Loverboy had it right. We're all workin' for the weekend, and for most of us, that means Saturday and Sunday are days off. But now our post-COVID workplace protocols are changing the fabric of the typical Monday-Friday routine. Weekends have never been elevated to more importance. For many, they're the “life” in the so-called “work-life balance.”
There's also much talk about the 4-day workweek. And companies like Kickstarter are now experimenting with this truncated schedule. They've hooked up with dozen of other companies in a trial to test this concept.
According to CBS News, researchers at Boston College are spearheading the project, trying to determine whether a 32-hour workweek – Monday through Thursday – can be as efficient and productive as the standard 40 hours.
The early reviews are….not surprisingly….very good. In some workplaces, Fridays have morphed into half days – or less – anyway. They've always been more casual; now they're becoming less productive as many employees sneak out or shut down early.
In radio, weekend programming has changed quite a bit in recent years, too. Pre-PPM, many stations leaned on syndicated programming, especially Sunday and often Saturday, too. And when it came to voicetracking, weekends quickly followed overnights in their lack of weight and import. More and more, stations are looking at Monday-through-Friday when pulling up the ratings. And special programming, theme weekends, and contesting on Saturdays and Sundays have become rarer over time. I've heard more than a few sales managers say they can't sell weekends anyway. That's how quarter-hours, hours, and entire days become “throwaways.”
And wouldn't you know it – many stations find themselves dealing with declining weekend ratings, raising the chicken : egg question:
Are consumers listening less over the weekend due to their changing lifestyles OR are is it due to less compelling programming on the two “S days” on so many radio stations?
Radio is like every other entertainment and information medium. If we don't make our programming sound big and of great value, our audiences won't either. And when radio starts “mailing in” weekends, there's simply less motivation for listeners to include radio in their Saturday and Sunday entertainment plans.
I subscribe to the print editions of the New York Times Saturday and Sunday editions. That gets me access to the digital editions throughout the week, but I truthfully enjoy having a physical newspaper on my weekends. And I started noticing that on Friday afternoons, the Times sends me a teaser/preview email without fail.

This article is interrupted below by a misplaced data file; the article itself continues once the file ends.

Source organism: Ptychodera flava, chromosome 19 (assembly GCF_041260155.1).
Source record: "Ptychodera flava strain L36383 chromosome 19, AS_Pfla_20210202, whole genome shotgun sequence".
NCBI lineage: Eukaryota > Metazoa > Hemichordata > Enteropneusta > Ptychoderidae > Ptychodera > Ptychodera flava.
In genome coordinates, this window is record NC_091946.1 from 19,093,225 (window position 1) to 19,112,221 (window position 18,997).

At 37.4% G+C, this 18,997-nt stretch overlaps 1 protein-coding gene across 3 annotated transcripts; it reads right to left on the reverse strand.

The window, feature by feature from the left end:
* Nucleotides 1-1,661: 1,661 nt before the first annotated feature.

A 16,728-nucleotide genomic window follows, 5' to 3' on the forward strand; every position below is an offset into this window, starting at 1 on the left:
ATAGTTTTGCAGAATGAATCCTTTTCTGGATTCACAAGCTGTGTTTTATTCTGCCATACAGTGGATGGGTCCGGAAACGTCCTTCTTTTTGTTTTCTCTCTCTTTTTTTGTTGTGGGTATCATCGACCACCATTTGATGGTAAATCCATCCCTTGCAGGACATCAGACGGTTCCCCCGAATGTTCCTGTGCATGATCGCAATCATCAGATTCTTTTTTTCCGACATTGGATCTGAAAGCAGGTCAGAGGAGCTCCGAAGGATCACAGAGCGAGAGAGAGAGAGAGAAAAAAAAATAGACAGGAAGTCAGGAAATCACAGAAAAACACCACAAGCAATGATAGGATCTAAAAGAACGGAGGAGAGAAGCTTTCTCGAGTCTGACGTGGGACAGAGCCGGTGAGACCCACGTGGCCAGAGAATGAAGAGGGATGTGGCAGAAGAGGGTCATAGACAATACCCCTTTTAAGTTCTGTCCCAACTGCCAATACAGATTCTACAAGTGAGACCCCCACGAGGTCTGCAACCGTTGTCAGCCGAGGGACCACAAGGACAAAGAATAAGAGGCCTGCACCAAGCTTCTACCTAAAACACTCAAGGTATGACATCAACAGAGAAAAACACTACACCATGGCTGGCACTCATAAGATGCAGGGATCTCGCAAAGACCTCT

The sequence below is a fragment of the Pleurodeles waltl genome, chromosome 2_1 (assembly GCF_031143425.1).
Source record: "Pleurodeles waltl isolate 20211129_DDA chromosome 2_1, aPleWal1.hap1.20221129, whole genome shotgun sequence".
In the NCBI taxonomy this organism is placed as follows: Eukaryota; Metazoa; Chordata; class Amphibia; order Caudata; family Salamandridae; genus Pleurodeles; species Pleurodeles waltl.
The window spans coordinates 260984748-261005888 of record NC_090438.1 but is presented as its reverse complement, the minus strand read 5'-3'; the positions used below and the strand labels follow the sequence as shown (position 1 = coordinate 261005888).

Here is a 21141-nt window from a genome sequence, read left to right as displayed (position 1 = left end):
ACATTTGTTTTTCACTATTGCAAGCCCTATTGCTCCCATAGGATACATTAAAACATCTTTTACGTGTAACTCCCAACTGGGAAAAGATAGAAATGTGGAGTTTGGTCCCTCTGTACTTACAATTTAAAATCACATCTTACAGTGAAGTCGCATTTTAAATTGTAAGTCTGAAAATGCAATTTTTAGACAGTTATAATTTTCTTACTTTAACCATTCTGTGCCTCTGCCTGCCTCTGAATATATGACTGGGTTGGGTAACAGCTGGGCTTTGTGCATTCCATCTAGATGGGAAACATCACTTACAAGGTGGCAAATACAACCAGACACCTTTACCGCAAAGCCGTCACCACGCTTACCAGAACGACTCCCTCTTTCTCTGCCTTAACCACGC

The email tees up three stories from the Sunday edition in a package simply called “This Weekend In Print.” It's in the Cheltenham font the Times uses for its headlines. And it's followed by capsule summaries of a trio of stories, along with the same illustrations that will appear in the Sunday edition.
The subtitle is “A standout selection of articles brought to life in your paper.”
The Friday that caught my attention was September 26, and the email highlighted some of the bigger stories from the Sunday paper. On this day, they showcased the following;
- A title feature in their Sunday magazine. “The Voyages Issues,” featuring rare animal photography from around the world.
- Promotion for the Times' highly popular “Cooking” special section, one of the paper's most popular verticals, along with “Games.”
- A special print-only section, “The New York Times For Kids,” now a regular feature.
Animal photos, food, and kids – hard to go too wrong there.
The Times' choices seemed strategic, and the first two were available online, right now – two days before paper arrives on my front porch. The “Cooking” feature was “Dinner in Seven Ingredients (Or Even Fewer!)” – perfect for people on the go. In other words, most of us.
I checked subsequent Friday emails from the Times, and learned they vary greatly from week to week, ostensibly featuring what the editors consider their best work for that weekend. You have to wonder if there's even an internal competition from editors to lobby their section's best work for the “weekend preview” email.